5 August 2015

Ten Emerging Collector Vehicles

Some short-sighted prognosticators in the classic car world have gone on record as saying that nothing built post-1972 will ever be collectible, but the unmistakable popularity of 1980s and 1990s cars in the market has illustrated the fallacy of that statement. Here are five up-and-comers to consider:

  1. 1984-89 Toyota 4Runner: Legend has it that the first-generation Toyota 4Runner came about as a way to avoid the infamous “chicken tax” that levied a 25 percent duty on all imported goods, from brandy to light trucks. Put a shell over the bed of a Toyota light pickup, install some seats in the bed and voila — a passenger vehicle. These days, the quirky 4Runner seems to be the off-road Toyota of choice for entry-level collectors now that they’re priced out of the FJ40 Land Cruiser market.
  2. 1990-96 Nissan 300ZX: Trolls will continuously spout the nonsense that the rot irretrievably set in for Nissan sports cars the day the last S30 (280/260/280Z) rolled off the line. And while Z-cars did get progressively more luxurious as time went on and Turbo models of the 280ZX and Z31 300ZX had some merit, the Z32 model that was introduced in the U.S. in 1990 was a brilliant car. Two-seater, 2+2 or convertible, they were all gorgeous and handled well. They’re still a great deal, but likely not for long.
  3. 1992-95 Porsche 968: Those looking for up-and-comers in the air-cooled Porsche world will find little. The train has left the station for the 911, 912 and 914, so it’s the water-cooled cars that savvy buyers are looking hard at now. The 968 is the much more scarce successor to the 944. With a massive 3.0-liter four-cylinder engine and variable valve timing, the 968 was no slouch in a straight line and one of the best balanced and sweetest handling Porsches of all time. Fewer than 13,000 were built with just under 4,700 coming to the U.S.
  4. 1992-2001 Mercedes SL600: The R129 SL had the unenviable task of replacing the much-loved R107 series, which ran from 1971-89. At least Mercedes didn’t bring a knife to a gunfight. The 6.0-liter V-12 model was added to the range in its third model year. With just shy of 400 hp, it was light years ahead of any previous SL performance-wise. R129 SLs are now showing up at auctions, a sure sign that they’re hitting the radar of collectors.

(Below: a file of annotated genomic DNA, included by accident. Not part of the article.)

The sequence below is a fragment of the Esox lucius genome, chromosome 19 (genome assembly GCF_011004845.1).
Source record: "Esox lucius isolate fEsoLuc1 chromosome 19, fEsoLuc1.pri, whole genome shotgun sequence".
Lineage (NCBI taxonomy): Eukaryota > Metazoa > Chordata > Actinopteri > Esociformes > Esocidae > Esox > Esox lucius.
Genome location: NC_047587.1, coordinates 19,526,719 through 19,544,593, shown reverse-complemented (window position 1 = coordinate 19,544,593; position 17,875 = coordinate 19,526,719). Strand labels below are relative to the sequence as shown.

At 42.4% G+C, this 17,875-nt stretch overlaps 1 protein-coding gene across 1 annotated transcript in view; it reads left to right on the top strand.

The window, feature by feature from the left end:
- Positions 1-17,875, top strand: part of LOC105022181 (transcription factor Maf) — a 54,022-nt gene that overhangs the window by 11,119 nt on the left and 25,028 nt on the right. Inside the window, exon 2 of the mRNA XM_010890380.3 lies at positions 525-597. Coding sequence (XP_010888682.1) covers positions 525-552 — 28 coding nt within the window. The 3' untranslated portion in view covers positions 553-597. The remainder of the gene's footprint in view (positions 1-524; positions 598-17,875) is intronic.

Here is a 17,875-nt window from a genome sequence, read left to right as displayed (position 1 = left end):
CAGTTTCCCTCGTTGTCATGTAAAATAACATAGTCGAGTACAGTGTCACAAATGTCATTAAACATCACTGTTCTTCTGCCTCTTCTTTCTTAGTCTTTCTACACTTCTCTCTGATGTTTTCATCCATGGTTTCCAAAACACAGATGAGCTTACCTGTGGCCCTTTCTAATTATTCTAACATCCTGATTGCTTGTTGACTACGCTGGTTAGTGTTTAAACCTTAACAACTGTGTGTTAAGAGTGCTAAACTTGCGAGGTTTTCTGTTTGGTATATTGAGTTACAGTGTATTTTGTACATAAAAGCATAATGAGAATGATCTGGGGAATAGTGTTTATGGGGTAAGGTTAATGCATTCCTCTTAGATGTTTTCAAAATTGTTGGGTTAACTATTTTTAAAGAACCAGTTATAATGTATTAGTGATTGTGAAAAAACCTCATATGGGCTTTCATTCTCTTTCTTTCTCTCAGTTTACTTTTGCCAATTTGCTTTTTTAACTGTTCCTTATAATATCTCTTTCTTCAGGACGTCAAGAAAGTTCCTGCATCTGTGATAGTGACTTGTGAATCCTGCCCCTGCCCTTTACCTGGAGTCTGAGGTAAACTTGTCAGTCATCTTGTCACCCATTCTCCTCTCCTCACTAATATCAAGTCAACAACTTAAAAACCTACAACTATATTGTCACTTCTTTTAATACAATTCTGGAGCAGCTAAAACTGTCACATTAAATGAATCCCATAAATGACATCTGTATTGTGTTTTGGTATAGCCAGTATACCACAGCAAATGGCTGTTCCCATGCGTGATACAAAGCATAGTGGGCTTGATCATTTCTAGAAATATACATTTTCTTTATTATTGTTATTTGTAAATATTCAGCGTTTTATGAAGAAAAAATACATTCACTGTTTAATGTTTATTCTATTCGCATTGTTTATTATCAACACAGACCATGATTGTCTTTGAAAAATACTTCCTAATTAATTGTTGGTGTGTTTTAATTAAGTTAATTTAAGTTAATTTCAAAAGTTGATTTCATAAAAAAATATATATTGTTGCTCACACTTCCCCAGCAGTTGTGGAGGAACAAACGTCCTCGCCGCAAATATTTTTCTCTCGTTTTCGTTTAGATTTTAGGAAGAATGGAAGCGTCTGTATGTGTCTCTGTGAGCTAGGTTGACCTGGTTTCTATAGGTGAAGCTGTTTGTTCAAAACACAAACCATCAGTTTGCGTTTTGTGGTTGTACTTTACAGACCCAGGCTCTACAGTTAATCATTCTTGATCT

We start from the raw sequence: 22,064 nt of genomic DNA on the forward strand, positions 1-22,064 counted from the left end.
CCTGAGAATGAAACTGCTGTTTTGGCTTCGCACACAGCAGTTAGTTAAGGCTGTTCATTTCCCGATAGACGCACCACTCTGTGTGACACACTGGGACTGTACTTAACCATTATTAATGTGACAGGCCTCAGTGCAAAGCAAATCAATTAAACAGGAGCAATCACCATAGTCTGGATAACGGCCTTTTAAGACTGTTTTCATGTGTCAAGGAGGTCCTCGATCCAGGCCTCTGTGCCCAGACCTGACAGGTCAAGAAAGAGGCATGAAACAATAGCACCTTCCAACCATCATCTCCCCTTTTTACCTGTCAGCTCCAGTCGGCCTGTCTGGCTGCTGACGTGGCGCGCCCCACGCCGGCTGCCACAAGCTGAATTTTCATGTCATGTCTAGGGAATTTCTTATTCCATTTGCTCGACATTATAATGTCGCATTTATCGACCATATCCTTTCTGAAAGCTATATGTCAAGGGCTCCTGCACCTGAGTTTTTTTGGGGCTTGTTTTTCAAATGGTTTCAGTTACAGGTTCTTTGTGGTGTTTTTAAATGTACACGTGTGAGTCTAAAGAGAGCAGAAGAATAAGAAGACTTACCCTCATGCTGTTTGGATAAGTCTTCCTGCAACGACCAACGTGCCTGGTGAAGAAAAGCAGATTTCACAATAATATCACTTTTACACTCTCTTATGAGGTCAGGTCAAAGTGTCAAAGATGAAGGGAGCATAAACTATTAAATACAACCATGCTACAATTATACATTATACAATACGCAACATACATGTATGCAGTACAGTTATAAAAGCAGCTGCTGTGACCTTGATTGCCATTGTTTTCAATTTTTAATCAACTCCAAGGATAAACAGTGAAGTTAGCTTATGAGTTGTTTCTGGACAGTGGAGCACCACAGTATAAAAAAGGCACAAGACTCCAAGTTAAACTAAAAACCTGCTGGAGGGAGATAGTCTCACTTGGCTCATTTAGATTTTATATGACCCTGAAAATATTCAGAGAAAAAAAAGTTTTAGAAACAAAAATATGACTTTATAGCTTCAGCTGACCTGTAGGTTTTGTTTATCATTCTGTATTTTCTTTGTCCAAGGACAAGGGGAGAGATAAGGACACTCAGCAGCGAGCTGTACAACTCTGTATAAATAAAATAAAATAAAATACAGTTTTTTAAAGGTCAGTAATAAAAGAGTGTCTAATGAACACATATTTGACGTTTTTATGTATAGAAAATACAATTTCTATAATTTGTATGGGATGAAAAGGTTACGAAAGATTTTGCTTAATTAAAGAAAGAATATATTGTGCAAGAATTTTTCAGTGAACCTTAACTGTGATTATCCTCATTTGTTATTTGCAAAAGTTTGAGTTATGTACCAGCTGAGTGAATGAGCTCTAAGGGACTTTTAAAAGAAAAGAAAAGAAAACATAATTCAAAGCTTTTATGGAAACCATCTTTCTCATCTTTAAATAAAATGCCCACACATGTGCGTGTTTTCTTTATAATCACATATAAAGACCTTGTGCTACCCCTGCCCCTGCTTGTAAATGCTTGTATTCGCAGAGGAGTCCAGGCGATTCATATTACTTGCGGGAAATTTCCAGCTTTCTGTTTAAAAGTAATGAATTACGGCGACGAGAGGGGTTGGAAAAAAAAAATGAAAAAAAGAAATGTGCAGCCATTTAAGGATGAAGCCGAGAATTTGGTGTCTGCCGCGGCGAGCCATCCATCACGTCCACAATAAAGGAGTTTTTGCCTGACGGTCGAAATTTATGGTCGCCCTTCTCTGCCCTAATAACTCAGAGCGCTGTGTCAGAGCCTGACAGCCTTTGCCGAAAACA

5. 1995-99 BMW M3: The E36 M3 spelled the end for the edgy four-cylinder M3. The smooth BMW straight-six in the new M3 put out just shy of 250 hp in U.S. spec and was a wonderfully balanced handler. E36 M3s were offered in coupe, sedan and convertible body styles. Bright throwback colors like Techno Violet, Dakar Yellow and Estoril Blue are particularly sought-after but prices have yet to skyrocket for any but the rare 1995 lightweight model.
  6. 1981-93 Ferrari Mondial: The Mondial has been the perennial underdog Ferrari along with the V-12 400i/412. Both are having the last laugh, but Mondial prices in particular have been climbing. Offered in 2+2 coupe and convertible body styles, the Mondial shares the revvy 308/328 flat-plane crank V-8 with all of the visceral thrills that entails. Striking Pininfarina looks, decent reliability, Ferrari sounds and room in back for the kids? What’s not to like?
  7. 1992-95 Volkswagen Corrado VR6: Looking a bit like a grown-up MK I Scirocco, the Corrado VR6 was regarded as a legitimate cult classic before it even left production. While a front-driver, its handling can’t be faulted and the narrow-angle V-6 addresses the shortcomings of every sporting VW that came before it. Good ones are rare indeed and worth keeping.
  8. 1998-2006 Audi TT MKI: The first-generation TT is a sure-fire emerging classic. With unmistakable styling courtesy of Freeman Thomas, it’s reminiscent of a 1950s Porsche 356 in some ways. The Bauhaus-like interior is a design freak’s dream as is the optional baseball glove interior. Now is the time to snap up a V-6 Quattro coupe.
  9. 1971-76 Cadillac Coupe de Ville: Chalk this one up to the perennial favorite status of Martin Scorsese films, but the full-size Cadillac de Ville of the early to mid-1970s is gaining in popularity with Gen-Xers in both the U.S. and of all places, Sweden.
  10. 1982-92 Pontiac Firebird Trans Am: “Smokey and the Bandit”-era T/As are now sought-after collectibles. Waiting in the wings are the “Knight Rider”-era third-generation cars. With the generation who grew up glued to the TV to see what the Hoff and KITT were up to now coming in to some disposable income, it’s only a matter of time before these cars see a serious increase in value.

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